This paper presents novel ultrareliable and low-latency communication (URLLC) techniques for URLLC services, such as Tactile Internet services. Among typical use cases of URLLC services are teleoperation, immersive virtual reality, cooperative automated driving, and so on. In such URLLC services, new kinds of traffic such as haptic information including kinesthetic information and tactile information need to be delivered in addition to high-quality video and audio traffic in traditional multimedia services. Furthermore, such a variety of traffic has various characteristics in terms of packet sizes and data rates with a variety of requirements of latency and reliability. Furthermore, some traffic may occur in a sporadic manner but requires reliable delivery of packets of medium to large sizes within a low latency, which is not supported by current state-of-the-art wireless communication systems and is very challenging for future wireless communication systems. Thus, to meet such a variety of tight traffic requirements in a wireless communication system, novel technologies from the physical layer to the network layer need to be devised. In this paper, some novel physical layer technologies such as waveform multiplexing, multiple-access scheme, channel code design, synchronization, and full-duplex transmission for spectrally efficient URLLC are introduced. In addition, a novel performance evaluation approach, which combines a ray-tracing tool and system-level simulation, is suggested for evaluating the performance of the proposed schemes. Simulation results show the feasibility of the proposed schemes providing realistic URLLC services in realistic geographical environments, which encourages further efforts to substantiate the proposed work.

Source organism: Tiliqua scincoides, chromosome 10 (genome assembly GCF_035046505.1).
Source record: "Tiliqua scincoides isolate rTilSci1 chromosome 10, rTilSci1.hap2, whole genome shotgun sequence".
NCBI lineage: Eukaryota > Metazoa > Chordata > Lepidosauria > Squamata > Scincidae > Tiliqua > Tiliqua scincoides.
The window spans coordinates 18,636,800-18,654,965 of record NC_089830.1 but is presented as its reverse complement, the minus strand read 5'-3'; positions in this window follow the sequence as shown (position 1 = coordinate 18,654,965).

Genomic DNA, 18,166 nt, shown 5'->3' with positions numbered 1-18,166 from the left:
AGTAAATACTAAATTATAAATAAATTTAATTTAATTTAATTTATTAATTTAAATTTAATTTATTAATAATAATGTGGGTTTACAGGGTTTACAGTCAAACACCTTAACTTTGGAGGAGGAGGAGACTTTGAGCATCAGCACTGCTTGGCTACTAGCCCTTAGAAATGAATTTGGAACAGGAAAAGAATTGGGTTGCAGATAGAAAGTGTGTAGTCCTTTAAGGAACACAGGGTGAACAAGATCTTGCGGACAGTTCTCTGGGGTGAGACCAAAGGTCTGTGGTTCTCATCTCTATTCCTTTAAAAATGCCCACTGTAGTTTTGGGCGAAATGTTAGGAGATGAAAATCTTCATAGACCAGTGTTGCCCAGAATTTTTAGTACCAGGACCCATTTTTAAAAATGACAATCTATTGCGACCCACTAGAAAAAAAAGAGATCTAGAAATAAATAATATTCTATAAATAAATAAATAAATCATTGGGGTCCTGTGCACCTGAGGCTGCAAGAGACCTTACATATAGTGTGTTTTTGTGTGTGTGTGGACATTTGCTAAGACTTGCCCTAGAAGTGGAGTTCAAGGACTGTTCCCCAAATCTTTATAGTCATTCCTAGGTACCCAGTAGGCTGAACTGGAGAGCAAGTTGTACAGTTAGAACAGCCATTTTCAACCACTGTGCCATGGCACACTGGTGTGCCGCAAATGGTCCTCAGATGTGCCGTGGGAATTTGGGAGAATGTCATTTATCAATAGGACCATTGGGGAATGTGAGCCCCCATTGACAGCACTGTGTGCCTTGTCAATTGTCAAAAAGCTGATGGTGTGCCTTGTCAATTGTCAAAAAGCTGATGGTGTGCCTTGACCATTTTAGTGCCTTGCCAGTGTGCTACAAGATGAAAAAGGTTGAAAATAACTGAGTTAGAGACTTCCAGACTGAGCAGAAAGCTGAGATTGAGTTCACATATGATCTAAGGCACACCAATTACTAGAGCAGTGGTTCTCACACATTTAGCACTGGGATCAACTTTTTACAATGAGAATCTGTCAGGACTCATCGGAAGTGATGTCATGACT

Bibliographical noteFunding Information:
Manuscript received January 5, 2018; revised June 19, 2018; accepted August 24, 2018. Date of publication September 27, 2018; date of current version January 22, 2019. This work was supported by the Institute for Information & communications Technology Promotion (IITP) Grant funded by the Korea Government (MSIT) (2015-0-00300, Multiple Access Technique with Ultra-Low Latency and High Efficiency for Tactile Internet Services in IoT Environments). (Corresponding author: Kwang Soon Kim.) K. S. Kim, D. K. Kim, J. Kim, M. Yang, K. Lee, and K. L. Ryu are with the School of Electrical and Electronic Engineering, Yonsei University, Seoul 03277, South Korea (e-mail: firstname.lastname@example.org). C.-B. Chae and Y.-G. Lim are with the School of Integrated Technology, Yonsei University, Seoul 03277, South Korea. S. Choi and S. Kim are with the Department of Electrical and Computer Engineering, Seoul National University, Seoul, South Korea. Y.-C. Ko and B. Lim are with the School of Electrical Engineering, Korea University, Seoul 02841, South Korea.
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All Science Journal Classification (ASJC) codes
- Electrical and Electronic Engineering